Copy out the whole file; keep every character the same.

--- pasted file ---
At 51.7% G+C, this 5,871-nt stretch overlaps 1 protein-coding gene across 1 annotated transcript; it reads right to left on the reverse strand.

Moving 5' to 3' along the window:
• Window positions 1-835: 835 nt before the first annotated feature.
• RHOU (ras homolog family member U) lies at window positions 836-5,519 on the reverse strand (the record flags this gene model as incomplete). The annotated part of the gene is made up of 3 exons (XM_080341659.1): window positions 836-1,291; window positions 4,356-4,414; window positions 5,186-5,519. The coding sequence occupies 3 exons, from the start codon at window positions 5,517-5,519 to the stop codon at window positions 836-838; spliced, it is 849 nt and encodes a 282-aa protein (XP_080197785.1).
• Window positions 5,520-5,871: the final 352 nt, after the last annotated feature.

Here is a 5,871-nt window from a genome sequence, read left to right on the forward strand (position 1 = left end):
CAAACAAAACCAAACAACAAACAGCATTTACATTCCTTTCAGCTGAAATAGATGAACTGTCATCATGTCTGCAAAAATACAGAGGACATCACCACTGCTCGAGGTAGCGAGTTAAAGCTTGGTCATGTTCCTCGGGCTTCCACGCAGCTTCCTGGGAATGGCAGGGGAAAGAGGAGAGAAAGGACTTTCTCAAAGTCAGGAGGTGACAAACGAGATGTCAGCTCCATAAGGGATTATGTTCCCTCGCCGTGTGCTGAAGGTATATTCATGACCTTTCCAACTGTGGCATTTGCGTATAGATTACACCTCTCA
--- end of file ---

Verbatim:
At 51.7% G+C, this 5,871-nt stretch overlaps 1 protein-coding gene across 1 annotated transcript; it reads right to left on the reverse strand.

Moving 5' to 3' along the window:
• Window positions 1-835: 835 nt before the first annotated feature.
• RHOU (ras homolog family member U) lies at window positions 836-5,519 on the reverse strand (the record flags this gene model as incomplete). The annotated part of the gene is made up of 3 exons (XM_080341659.1): window positions 836-1,291; window positions 4,356-4,414; window positions 5,186-5,519. The coding sequence occupies 3 exons, from the start codon at window positions 5,517-5,519 to the stop codon at window positions 836-838; spliced, it is 849 nt and encodes a 282-aa protein (XP_080197785.1).
• Window positions 5,520-5,871: the final 352 nt, after the last annotated feature.

Here is a 5,871-nt window from a genome sequence, read left to right on the forward strand (position 1 = left end):
CAAACAAAACCAAACAACAAACAGCATTTACATTCCTTTCAGCTGAAATAGATGAACTGTCATCATGTCTGCAAAAATACAGAGGACATCACCACTGCTCGAGGTAGCGAGTTAAAGCTTGGTCATGTTCCTCGGGCTTCCACGCAGCTTCCTGGGAATGGCAGGGGAAAGAGGAGAGAAAGGACTTTCTCAAAGTCAGGAGGTGACAAACGAGATGTCAGCTCCATAAGGGATTATGTTCCCTCGCCGTGTGCTGAAGGTATATTCATGACCTTTCCAACTGTGGCATTTGCGTATAGATTACACCTCTCA